If you jump off of a make believe cliff, don't be surprised when you hit the reality of the ground! Reggie Middleton
China's margin loan balance sits at around CNY2.2 trillion, and while that’s certainly impressive, there’s every reason to believe that at least another CNY500 billion in margin lending has been funneled into the Chinese stock market via the country’s shadow banking complex. As regulators tighten the screws on shadow margin lending, are stocks in for a rude awakening?
It appears it is "Saturday or bust" to avoid Merkel's worst nightmare. Jerome Dijsselbloem just told EU leaders that "insufficent progress" has been made on the Greek deal and has cancelled the EU Leaders' Summit for today and tomorrow:
- *EUROGROUP SATURDAY HAS TO GET THE DEAL DONE, EU OFFICIAL SAYS
With a DoJ probe having predictably gone nowhere, a group of pensioners and retirement funds are suing Wall Street and Markit for colluding to monopolize the CDS market. Amusingly, Citadel has been subpoenaed to discuss how it was shut out of creating a CDS trading platform by the "oligopolistic" activities of TBTF banks, even as the firm looks set to dominate the market for IR swaps.
Final Q2 GDP Revision Confirms 3rd Negative GDP Quarter Of The "Recovery", Inventory Build Up Flashing RedSubmitted by Tyler Durden on 06/24/2015 08:48 -0400
Just as consensus had expected, after printing at -0.7% in the first revision to Q1 GDP, the final revised GDP print for the March 31-ended quarter came in at -0.2%, confirming the third negative GDP quarter in one recovery cycle since 2011 (all of which have come in the first quarter of the year as global winter cooling fans will have you know)- the first time this has happened since the 1950s.
Collapse is not an event, it is a process.
With an agreement in principle on the table, Greek PM Alexis Tsipras now turns his weary eyes towards Syriza party hardliners whose support he will need in order to pass the new deal through parliament. Should the political stalemate prove intractable, Greece may need to call a referendum or snap elections.
- Mood brightens after latest Greek offer to creditors (Reuters)
- ECB's Nowotny - Greek banks have funding extension for today (Reuters)
- Any Greece deal must match party manifesto, minister says (Reuters)
- Greece says now up to lenders to move on an agreement (Reuters)
- Greece sends wrong documents to monitors... Again (FT)
- U.S. won't let Russia 'drag us back to the past': Pentagon chief (Reuters)
- Belgium unblocks part of Russian diplomatic missions’ frozen accounts (Tass)
- Fed Scoop Heralded Era of Closed Doors for $100,000 Newsletters (BBG)
today is Friday taken to the nth degree, with the markets having already declared if not victory then the death of all Greek "contagion" leverage, following news that a new Greek proposal was sent yesterday (which as we summarized does not include any of the demanded by the Troika pension cuts), ignoring news that Greece had again sent Belgium the wrong proposal which the market has taken as a sign of capitulation by Tsipras, and as a result futures are surging higher by nearly 1%, the German DAX is up a whopping 3.1%, on track for the biggest one day gain in three years, Greek stocks up over 8%, German and US Treasurys sliding while Greek and peripheral bonds are surging.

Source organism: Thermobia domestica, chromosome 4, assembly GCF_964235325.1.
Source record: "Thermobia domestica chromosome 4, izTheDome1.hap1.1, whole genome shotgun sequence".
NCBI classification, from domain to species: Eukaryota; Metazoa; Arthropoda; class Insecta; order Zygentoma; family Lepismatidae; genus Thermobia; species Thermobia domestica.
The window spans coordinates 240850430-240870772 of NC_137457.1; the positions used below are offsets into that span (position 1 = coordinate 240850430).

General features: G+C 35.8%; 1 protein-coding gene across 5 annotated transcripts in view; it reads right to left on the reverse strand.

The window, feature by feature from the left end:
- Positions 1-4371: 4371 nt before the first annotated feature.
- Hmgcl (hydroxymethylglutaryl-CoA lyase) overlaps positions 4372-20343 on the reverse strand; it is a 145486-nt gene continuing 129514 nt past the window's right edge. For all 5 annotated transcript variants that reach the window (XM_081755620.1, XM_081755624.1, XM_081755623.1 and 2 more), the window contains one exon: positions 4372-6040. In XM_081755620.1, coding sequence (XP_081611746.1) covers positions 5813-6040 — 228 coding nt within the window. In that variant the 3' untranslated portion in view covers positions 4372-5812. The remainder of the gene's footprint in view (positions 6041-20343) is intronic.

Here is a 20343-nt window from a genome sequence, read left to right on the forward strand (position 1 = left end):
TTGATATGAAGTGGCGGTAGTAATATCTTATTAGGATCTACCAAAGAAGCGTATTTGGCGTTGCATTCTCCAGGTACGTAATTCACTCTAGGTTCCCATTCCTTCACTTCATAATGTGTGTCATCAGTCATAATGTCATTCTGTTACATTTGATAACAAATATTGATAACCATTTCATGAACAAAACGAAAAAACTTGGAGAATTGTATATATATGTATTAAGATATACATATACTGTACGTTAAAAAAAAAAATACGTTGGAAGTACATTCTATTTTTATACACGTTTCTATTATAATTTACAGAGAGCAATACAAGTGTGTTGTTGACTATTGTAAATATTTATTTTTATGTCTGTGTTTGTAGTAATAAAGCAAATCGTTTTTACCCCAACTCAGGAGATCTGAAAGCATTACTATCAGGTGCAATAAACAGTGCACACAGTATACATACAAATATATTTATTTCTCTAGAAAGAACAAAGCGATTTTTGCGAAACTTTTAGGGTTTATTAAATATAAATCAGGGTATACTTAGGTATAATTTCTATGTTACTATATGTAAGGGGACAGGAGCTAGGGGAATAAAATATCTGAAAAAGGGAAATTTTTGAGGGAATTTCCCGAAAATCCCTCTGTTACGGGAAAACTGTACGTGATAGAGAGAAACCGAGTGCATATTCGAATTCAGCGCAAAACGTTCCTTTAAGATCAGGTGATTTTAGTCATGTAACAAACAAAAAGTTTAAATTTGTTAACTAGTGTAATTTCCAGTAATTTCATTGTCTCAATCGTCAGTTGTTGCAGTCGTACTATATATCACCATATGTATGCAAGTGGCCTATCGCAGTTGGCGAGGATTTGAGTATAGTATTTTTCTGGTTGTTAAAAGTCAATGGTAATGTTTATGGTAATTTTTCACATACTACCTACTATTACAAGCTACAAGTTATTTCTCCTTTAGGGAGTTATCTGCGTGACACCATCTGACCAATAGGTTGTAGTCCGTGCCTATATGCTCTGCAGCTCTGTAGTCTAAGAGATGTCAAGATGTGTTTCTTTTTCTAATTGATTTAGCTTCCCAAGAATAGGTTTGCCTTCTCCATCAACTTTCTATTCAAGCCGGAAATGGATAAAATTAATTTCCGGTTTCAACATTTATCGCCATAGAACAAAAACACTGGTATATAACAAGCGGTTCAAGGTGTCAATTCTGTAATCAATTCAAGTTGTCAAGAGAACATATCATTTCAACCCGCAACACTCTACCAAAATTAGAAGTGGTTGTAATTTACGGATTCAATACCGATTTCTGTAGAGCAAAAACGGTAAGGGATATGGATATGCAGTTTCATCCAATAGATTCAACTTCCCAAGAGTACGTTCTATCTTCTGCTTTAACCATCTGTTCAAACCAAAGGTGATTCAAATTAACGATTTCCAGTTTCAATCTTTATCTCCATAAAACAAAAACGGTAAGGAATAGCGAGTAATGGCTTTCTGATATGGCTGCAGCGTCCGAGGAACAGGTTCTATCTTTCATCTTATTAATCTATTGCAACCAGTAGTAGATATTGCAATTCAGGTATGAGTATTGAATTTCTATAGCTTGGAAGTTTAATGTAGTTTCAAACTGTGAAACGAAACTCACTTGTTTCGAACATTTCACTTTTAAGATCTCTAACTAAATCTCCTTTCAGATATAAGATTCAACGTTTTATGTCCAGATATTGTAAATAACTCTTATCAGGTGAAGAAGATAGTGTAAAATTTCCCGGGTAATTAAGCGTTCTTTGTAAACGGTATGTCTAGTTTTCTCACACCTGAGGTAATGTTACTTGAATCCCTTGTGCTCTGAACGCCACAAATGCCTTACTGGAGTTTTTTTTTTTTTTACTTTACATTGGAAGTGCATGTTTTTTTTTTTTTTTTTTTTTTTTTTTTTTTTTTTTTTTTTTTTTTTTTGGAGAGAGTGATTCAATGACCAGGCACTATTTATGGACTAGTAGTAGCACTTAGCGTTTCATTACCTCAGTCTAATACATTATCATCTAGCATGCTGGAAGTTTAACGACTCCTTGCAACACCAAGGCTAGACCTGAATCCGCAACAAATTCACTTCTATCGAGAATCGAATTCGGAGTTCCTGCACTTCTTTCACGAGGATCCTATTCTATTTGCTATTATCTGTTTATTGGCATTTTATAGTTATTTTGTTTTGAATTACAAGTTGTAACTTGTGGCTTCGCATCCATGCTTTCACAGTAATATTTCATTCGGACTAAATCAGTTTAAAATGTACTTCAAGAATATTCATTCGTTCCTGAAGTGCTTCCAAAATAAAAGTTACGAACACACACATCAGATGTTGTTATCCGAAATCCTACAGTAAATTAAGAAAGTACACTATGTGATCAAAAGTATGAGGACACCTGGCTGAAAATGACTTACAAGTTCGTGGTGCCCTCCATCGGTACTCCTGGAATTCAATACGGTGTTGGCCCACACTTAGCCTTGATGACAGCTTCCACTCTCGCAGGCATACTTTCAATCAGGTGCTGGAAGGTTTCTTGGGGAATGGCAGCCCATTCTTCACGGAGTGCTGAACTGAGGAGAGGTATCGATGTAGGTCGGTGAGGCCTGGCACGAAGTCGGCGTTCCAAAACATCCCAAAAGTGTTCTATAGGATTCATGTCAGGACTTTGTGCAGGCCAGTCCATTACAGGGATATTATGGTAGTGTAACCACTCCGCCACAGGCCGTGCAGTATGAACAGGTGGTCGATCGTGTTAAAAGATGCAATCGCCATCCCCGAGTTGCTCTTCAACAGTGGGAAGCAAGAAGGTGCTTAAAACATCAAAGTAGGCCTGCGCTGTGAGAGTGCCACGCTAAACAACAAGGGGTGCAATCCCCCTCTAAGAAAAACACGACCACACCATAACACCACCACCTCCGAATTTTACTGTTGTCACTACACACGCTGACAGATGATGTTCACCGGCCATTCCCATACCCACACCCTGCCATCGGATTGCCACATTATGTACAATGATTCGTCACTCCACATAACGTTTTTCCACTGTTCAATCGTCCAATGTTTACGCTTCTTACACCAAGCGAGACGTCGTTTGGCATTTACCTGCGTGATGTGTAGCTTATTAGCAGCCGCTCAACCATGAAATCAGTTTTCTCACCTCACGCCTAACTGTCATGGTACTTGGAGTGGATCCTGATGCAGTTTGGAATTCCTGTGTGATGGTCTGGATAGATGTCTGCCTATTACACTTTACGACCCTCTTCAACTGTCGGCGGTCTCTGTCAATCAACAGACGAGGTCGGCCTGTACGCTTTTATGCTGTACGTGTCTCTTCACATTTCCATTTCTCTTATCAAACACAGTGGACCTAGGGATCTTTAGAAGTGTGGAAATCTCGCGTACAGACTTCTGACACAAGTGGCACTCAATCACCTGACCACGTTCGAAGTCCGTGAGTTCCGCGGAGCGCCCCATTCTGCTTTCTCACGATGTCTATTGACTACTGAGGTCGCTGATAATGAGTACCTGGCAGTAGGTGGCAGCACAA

“Systemic risk is in the system [and] we are in uncharted territory. Think about holding other assets. That could mean precious metals, it could mean physical currencies.”
Unnamed "officials" have proclaimed a new set of Greek proposals received by Brussels tonight as "a good base," according to AFP, and thusly the Euro is very modestly bid. However, both Socgen (without a 3rd bailout of €60-80 billion over the next 3 years, Greek uncertainty remains high and leaves Grexit risk merely semi-stable) and Goldman (a deal will come only after the introduction of capital controls, a technical default on the IMF and issuance of IOUs/and a further build-up of arreas... and the damage resulting from a breaking of the integrity of the Euro would not be fixed by monetary policy alone) leave us wondering just who is buying Euros and US stocks and selling Swiss Francs as D(efault) Day looms and the 'C' word (contagion) spreads.
Among the renewed Greek drama, many missed a key development in the past week, namely Jefferies Q2 earnings, and particularly the company's fixed income revenue: traditionally a harbinger of profitability for Wall Street's biggest source of profit (or at least biggest source of profit in the Old Normal). And while not as abysmal as the 56% collapse in the first quarter, in the three months ended May 31 what has traditionally been the bread and butter of Dick Handler's operation generated just $153 million in revenue. CEO Handler blamed that decline on a lack of trading in the market and fewer companies selling junk bonds.
There are large signs of stress now present in the credit markets. You might not know it from today's multi-generationally low interest rates, but other key measures such as liquidity and volatility are flashing worrying signs. While some may hope that rising yields are signaling a return to more rapid economic growth, or at least that the fear of outright deflation has lessened, the more likely explanation is that something is wrong and it’s about to get... wronger.
With a Greek default, shortly followed by a Grexit, a collapse of the "irreversible union" (but... but... "political capital"), and ultimately the end of the latest European monetary union experiment (the latest in a long and illustrious series of prior failures) now seemingly imminent, the blame game has begun. As the NYT noted overnight "the recriminations that would then fly would be so bitter that they would inflict a second round of damage." But who is really to blame? Simple: anyone and everyone who willingly and voluntarily was complicit with the great "can kicking" bailout fiction of the past 5 years...